Dynamics of finite-density inertial particles in an arbitrary flow.
The main focus of this thesis is the dynamics of finite-density inertial particles in an arbitrary flow. We derive a closed-form solution for the Lyapunov exponent, which measures the rate of change of volume of a cloud of particles. At an infinite density ratio, it has been shown in M. Esmaily and A. Mani, Physical Review Fluids, 5(8):084303, 2020 that much of the clustering phenomenon in 3D turbulence can be explained using a 1D canonical flow oscillating at a single frequency. We extend this analysis to study the dynamics of various particles, namely light, heavy and neutrally buoyant for a wide range of flows. We know that clustering is negligible at small and large Stokes number and substantial at Stokes number ~ O(1). We analytically explain this non-monotonic behavior for finite-density particles heavier than the fluid and study the effect of density ratio for such particles in turbulence. We also observe a lower bound of -1/2 on the Lyapunov exponent normalized by the particle relaxation time, but there is no such upper bound. We further observe that neutrally buoyant particles disperse in a strongly straining flow. Finally, we explain the effect of the Basset term on our analysis. This thesis also contributes to developing an efficient solver called complex-valued Stokes Solver (SCVS) for cardiovascular flows, which solves the unsteady Stokes equation in the spectral domain instead of solving it in the time domain. SCVS shows an order of magnitude improvement in accuracy and two orders of magnitude improvement in cost compared to a standard stabilized finite element solver called RBVMS. For a more direct one-to-one comparison, we also compare SCVS against an in-house time-based Stokes solver, which uses the same shape functions, where we see three orders of magnitude improvement in the cost and improved accuracy. This improvement in performance stems from the transformation of the governing differential equations into a system of boundary value problems, where only a few modes need to be solved instead of thousands of time steps.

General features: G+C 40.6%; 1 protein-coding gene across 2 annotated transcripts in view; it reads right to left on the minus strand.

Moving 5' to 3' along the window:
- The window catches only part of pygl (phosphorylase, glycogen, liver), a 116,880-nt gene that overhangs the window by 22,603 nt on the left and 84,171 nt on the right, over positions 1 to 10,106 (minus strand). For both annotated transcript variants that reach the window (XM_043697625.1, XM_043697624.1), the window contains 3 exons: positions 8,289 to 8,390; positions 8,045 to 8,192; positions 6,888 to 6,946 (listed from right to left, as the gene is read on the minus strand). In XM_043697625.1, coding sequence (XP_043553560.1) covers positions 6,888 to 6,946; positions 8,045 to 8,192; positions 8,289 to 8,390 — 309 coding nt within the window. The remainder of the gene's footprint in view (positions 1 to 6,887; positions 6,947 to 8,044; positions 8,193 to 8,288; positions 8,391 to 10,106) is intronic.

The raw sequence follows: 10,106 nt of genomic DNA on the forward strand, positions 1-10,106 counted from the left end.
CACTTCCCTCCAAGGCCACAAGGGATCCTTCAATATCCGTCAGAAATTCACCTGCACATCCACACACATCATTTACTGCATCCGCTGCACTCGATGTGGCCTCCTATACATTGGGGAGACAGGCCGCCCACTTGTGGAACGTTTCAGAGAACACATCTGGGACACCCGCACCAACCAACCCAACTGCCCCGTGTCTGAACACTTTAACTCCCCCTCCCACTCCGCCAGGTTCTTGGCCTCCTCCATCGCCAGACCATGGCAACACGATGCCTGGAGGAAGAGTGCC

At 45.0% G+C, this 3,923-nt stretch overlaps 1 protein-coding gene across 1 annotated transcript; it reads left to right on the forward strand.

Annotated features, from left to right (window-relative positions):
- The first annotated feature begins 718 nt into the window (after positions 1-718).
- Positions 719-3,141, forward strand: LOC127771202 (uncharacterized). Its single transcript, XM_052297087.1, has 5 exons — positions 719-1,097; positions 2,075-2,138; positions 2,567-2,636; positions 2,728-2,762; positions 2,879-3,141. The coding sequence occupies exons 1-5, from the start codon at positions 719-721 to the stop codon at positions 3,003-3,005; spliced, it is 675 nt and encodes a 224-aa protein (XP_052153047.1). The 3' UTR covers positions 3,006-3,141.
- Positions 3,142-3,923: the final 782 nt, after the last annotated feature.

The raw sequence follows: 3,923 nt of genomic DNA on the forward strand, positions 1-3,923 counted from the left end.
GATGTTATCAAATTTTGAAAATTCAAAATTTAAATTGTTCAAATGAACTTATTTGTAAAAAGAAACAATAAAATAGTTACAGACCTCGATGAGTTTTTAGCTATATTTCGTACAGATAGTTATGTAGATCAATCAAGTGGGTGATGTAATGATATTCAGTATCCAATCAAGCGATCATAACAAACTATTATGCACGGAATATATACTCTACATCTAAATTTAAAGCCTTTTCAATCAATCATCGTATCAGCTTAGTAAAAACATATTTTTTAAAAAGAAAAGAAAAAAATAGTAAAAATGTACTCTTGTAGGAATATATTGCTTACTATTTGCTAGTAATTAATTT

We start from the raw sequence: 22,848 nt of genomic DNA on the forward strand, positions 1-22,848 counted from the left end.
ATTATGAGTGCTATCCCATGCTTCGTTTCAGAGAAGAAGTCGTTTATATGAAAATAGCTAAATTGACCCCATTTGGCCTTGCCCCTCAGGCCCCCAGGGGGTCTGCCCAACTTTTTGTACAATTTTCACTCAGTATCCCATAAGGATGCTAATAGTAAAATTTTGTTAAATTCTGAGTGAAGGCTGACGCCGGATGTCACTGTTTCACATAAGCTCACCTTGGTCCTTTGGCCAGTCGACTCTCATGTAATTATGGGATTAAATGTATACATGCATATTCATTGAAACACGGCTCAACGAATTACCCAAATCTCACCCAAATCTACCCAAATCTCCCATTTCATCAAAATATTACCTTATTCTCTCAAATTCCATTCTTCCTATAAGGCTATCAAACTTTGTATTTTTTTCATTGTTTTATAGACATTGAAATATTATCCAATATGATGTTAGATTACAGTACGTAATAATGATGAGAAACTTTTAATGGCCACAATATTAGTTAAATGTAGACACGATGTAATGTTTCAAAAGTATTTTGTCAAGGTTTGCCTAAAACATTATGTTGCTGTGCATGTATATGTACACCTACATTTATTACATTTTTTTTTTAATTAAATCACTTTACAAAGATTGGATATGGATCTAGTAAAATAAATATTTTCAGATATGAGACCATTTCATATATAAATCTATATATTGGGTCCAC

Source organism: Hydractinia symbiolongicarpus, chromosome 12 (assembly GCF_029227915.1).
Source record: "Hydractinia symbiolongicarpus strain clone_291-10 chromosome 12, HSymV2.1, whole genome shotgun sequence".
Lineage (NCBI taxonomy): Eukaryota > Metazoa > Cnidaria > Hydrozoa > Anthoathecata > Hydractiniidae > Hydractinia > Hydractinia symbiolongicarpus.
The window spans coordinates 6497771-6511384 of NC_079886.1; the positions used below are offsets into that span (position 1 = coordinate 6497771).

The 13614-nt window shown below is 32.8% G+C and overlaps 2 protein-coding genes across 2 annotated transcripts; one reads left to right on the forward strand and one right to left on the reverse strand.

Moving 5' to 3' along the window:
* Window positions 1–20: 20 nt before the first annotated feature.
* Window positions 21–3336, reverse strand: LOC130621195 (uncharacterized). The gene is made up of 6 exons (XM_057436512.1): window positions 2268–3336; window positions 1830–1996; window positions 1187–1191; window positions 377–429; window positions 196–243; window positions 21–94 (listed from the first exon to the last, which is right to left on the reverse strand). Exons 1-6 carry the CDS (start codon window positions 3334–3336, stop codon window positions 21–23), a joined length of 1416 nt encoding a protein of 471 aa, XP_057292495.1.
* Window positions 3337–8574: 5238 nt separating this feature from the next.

Moghadam, Mahdi Esmaily
Pepiot, Perrine; Townsend, Alex John
M.S., Mechanical Engineering
Master of Science
Attribution-NonCommercial 4.0 International
dissertation or thesis
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